by Krishna Dharma Dasa
Why do so many people find it hard to think of God as a person?
Whenever the press runs articles about faith, the idea that God might be person seems more or less abhorrent to the authors. Even those who may term themselves theists balk at the idea, offering all kinds of alternatives.
The Guardian (London) regularly prints a column dealing with different beliefs. In one article recently published, a professor of philosophy gave his opinion that it is time to discard the “old God concept of Western faiths… . We should now come to the more intelligent philosophy of Advaita Vedanta.” Another article, coming from a noted psychiatrist, speaks about the idea of God as being “irreconcilable with the reality of cruelty, misery and pain, ... a dangerous word (God) in any sense, giving license to persecution and murder.”
These are but a couple of examples of the confusion regularly exhibited in the column. The only thing common to the writers is that they all make the same mistake. They assume, somewhat conceitedly, that because they do not know anything about God, either nothing can be known, or at least no one else knows. “I can’t understand how God could be a person; therefore He can’t be.” But perhaps they simply have not yet encountered that knowledge. After all, there are so many things we do not know, but we can learn about them by approaching a proper teacher.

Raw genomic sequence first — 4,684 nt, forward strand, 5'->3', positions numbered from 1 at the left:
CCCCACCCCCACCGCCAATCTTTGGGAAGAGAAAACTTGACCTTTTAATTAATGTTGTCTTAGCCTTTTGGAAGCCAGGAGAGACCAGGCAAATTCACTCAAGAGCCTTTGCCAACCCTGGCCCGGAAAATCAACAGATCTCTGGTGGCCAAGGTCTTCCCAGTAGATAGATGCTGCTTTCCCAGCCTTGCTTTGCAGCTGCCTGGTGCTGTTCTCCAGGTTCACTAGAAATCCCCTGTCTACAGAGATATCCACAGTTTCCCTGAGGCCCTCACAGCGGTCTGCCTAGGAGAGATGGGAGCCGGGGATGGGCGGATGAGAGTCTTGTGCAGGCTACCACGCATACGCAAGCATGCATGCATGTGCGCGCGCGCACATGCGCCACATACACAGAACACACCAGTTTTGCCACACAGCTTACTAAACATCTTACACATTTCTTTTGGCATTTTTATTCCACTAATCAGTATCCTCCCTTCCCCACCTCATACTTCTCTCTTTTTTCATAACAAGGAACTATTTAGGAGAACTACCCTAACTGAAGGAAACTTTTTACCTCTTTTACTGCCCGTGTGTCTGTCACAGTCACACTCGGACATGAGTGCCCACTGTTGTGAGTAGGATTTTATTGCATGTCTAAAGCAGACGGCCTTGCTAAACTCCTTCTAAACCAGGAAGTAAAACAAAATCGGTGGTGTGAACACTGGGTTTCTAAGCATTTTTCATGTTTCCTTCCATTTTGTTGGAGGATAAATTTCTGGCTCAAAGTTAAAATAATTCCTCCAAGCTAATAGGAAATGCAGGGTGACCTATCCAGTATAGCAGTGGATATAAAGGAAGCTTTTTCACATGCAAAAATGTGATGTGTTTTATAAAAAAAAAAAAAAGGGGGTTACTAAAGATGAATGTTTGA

Indeed, what are we coming to? Is it so difficult to understand the nature of God? There are so many simple yet profound arguments to help us understand. For instance, just as a watch obviously has a maker, so the universe—infinitely more complex than a watch—must also have a brain behind it. Or if God created man in the image of Himself, would that make God formless energy? Can we find even a single example of an act of creation not carried out by a person?
Nothing happens by chance; everything follows the law of cause and effect. Even in probability theory the word "chance" cannot be properly defined. If I can perfectly repeat the conditions of a dice throw for the next throw, I will get the same number. We may not be aware of the variables, but something determines the result. Fixed variables, such as loaded dice, will fix the result. There must also be an ultimate cause of all causes, and just a little thought demands that it must be a person.
Consider: Can order arise from disorder without the influence of intelligence? Do material objects tend to decay, or do they restore themselves and grow? What is our experience? How can we say that the world, with its infinite, ordered intricacies, simply developed of its own accord from a vast cauldron of boiling “primordial soup”? Or funnier still—from a mass of exploding rock.
The universe is full of laws that cannot be broken. We must submit to time—grow old and die. Everything must disintegrate and form again into new objects. The sun rises and sets with perfect precision; the stars and planets similarly move. Can there be laws without a lawmaker? Again, what is our experience?
Nowadays we even hear the absurd proposal that we are all God. But can I honestly say that everything is controlled by me? Am I omniscient, even though I cannot see beyond the walls of the room I am in? How many hairs are there on my own head? Can I create even a single atom? Clearly there is a flaw in the suggestion that I am the Supreme Being, possessed of all and perfect knowledge.